Understanding Your Hearing Loss


Aug 14, 2019

Musicians! You may know your enneagram, but do you know your Audiogram?

I’m willing to bet not.  According to the enneagram institute there are nine enneagram types.  You probably know them well by now. 

They are:

  • the reformer
  • the helper
  • the achiever
  • the individualist
  • the investigator
  • the loyalist
  • the enthusiast
  • the challenger
  • the peacemaker

This may come as a shock, but I HAVEN’T ACTUALLY TAKEN THE ENNEAGRAM TEST YET!!!!! Yikes!  The world is about to come to an end.  However, hold your judgments, there is hope for me still, having just read the descriptions I can already tell you I’m some combination of the achiever, the individualist, the reformer, the peacemaker, and the loyalist.  Those are in order from strongest to weakest.

When it comes to personality tests, such as the enneagram, one of the first things many of us do is separate the positive qualities and the negative qualities of each personality type.  Those of us who are more competitive and desire perfection will ignore every positive quality and jump right to the negative column so that we can begin our work of crossing them off and eliminating them as quickly as possible.  “Nope, not us.” If perfection is our goal, then there is no room for bad habits. To some extent, this is fine because the reason for taking a personality test in the first place is to get to know yourself better so that we can change and become better.  That’s the goal of this article.  If musicians walk away from this article with a better understanding of the Hearing Loss that’s most common to them and a renewed desire to become the best version of themselves (not just on the stage, but off the stage as well), desiring to prevent all the negatives of hearing loss, then my work is done.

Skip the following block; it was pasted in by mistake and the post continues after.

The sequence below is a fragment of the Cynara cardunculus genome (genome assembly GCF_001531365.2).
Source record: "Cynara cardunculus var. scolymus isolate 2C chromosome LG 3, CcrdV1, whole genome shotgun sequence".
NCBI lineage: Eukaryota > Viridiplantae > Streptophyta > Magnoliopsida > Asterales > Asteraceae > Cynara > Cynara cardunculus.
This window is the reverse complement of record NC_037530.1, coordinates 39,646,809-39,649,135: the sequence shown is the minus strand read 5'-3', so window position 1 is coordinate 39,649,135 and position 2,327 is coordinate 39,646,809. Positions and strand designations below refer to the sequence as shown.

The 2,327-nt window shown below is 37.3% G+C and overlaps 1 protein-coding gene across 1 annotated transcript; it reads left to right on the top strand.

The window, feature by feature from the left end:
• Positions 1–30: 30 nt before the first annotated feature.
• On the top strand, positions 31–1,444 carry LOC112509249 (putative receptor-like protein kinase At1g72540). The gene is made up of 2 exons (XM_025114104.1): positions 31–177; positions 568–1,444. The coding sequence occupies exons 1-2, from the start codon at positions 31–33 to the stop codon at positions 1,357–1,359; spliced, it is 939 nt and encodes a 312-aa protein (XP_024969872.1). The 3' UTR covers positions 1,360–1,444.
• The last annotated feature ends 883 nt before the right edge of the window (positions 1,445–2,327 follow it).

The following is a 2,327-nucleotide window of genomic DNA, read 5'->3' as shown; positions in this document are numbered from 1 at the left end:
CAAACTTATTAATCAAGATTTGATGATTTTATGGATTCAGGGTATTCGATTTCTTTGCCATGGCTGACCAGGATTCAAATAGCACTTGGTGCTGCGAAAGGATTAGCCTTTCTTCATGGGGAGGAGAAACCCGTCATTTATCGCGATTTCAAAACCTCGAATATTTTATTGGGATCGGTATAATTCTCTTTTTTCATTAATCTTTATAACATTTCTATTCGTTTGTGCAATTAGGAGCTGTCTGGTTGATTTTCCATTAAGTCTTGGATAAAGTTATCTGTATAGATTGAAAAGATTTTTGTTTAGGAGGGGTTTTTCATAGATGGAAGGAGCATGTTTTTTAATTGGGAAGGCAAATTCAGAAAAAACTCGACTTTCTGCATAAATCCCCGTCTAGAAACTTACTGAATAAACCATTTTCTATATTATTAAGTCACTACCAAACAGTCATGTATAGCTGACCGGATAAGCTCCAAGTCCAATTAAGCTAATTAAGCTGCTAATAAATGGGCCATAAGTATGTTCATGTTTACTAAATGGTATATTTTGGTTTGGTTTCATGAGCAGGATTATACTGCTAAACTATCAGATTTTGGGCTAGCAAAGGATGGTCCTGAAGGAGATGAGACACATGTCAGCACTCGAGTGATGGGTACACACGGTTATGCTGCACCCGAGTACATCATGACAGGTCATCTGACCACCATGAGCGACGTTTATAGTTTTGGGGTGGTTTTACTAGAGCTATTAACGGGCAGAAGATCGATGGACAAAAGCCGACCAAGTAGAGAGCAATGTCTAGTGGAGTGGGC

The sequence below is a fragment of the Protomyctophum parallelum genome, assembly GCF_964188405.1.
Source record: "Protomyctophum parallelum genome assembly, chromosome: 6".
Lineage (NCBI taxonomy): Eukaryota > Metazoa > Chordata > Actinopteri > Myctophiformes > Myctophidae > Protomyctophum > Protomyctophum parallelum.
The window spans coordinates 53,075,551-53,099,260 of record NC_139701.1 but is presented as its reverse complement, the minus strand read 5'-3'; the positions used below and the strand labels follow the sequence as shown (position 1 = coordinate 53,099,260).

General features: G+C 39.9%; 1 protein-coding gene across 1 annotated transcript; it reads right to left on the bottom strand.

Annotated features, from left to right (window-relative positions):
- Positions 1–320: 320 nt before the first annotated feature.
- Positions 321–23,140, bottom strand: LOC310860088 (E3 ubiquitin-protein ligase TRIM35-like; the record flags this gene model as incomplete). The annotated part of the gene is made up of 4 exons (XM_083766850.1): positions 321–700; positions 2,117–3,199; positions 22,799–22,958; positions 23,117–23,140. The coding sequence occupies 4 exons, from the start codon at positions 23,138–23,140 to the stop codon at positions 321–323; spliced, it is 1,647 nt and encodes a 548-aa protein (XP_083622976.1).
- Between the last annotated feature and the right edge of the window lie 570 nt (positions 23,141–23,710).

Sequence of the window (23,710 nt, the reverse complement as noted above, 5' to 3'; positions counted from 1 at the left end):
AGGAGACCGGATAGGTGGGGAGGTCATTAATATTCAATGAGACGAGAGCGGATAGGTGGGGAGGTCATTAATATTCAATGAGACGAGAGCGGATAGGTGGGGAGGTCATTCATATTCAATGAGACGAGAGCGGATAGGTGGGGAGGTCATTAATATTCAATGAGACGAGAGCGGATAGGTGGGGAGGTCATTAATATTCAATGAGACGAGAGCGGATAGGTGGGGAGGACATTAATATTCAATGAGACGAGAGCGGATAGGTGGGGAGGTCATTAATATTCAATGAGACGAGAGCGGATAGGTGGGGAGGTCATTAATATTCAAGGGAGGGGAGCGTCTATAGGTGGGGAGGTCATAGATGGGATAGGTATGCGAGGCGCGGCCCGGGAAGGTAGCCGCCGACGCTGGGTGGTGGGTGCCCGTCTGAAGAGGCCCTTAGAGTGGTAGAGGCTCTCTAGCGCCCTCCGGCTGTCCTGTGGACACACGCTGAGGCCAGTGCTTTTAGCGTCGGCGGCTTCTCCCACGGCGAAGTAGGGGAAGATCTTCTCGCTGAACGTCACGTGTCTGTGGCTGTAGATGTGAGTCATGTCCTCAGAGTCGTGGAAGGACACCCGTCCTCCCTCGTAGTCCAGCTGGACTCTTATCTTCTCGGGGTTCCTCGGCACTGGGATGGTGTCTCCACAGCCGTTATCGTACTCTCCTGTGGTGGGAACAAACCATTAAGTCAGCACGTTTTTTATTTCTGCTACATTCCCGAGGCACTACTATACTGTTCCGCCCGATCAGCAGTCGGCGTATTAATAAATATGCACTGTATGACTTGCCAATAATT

In general, musicians have the same Audiogram type.*  Like the enneagram, the Audiogram also has different types, we call them ‘configurations’ or ‘shapes.’  Simply speaking, these describe what the shape of your hearing loss looks like when plotted on a graph.  When looking at the image below, you can clearly see that the curve makes a notch.  In Audiology lingo, when we see this we say, “This Musician has a high-frequency noise notch.”  Notches typically happen at 3000 Hz, 4000 Hz, and 6000 Hz.

Other types do exist, such as cookie-bite, flat, precipitously sloping, sloping, and rising.  For an explanation of these other types please view one of our more in-depth articles located in our Resource Center.

Our discussion so far should leave you with one or two questions.

  1. How does this affect me? and
  2. Why are high-frequencies affected the most?

Above is a photo of actual test results  and depicts a high-frequency hearing loss

Answer 1: